John Gabriel is a musicologist who seeks to understand the role of music and sound in the cultural history of Central Europe and the United States from the fin-de-siècle to the early Cold War. His interests include the productive collisions of art and popular idioms, of old traditions and new technologies, and of competing socio-political ideologies.
As a fellow in the Society of Fellows in the Humanities at the University of Hong Kong, Gabriel’s primary research project is a book on the music theater of the Neue Sachlichkeit (“New Objectivity”) in Weimar Republic Germany (1919-33). The composers of the Neue Sachlichkeit sought to create a new kind of avant-garde music that was accessible, relevant, and appealing to mass audiences without sacrificing artistic quality. A central tenant of their aesthetics was to create music that was of the “now.” How exactly music theater could be of the “now,” however, was up for debate. Gabriel analyses music, stagings, and discourse to show how the aesthetics of the “now” played out, from superficial representations of the present-day on stage, to structural reflections of the jarring experience of modern life in musical form and dramaturgy. His investigation spans multiple genres of music theater, including dance and marionette theater, opera, semi-staged oratorios and cantatas, and the radio music play.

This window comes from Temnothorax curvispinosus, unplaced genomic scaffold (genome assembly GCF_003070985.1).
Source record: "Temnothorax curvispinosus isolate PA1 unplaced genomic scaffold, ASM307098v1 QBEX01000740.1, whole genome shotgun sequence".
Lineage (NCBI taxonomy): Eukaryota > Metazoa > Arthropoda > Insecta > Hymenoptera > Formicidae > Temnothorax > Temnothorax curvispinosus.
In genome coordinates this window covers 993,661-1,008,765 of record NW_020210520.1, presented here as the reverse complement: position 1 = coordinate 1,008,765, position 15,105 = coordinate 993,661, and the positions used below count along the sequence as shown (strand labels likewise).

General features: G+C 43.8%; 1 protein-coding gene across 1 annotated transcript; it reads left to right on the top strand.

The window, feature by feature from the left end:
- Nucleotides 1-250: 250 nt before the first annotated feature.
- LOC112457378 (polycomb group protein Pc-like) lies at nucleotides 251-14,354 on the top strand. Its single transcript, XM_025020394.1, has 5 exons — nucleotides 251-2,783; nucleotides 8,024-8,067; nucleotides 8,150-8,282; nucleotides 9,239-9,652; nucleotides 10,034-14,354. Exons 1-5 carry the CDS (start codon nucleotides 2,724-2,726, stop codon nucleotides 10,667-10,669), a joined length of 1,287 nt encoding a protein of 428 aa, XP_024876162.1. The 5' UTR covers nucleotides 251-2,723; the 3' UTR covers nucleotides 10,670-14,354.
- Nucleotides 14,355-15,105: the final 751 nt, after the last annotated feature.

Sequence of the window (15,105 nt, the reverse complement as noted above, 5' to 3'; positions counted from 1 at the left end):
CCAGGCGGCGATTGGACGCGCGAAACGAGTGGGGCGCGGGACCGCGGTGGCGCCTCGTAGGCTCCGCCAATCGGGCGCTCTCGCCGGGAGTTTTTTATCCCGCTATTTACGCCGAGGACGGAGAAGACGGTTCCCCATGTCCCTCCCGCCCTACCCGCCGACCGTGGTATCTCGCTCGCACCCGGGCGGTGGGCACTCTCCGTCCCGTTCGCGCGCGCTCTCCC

Before coming to the University of Hong Kong, Gabriel was a visiting faculty member at the Peabody Conservatory of Johns Hopkins University in Baltimore, Maryland, USA. He completed his Ph.D. in Historical Musicology with a secondary field in Germanic Languages and Literatures at Harvard University in 2016.
At HKU John is affiliated to the Department of Music.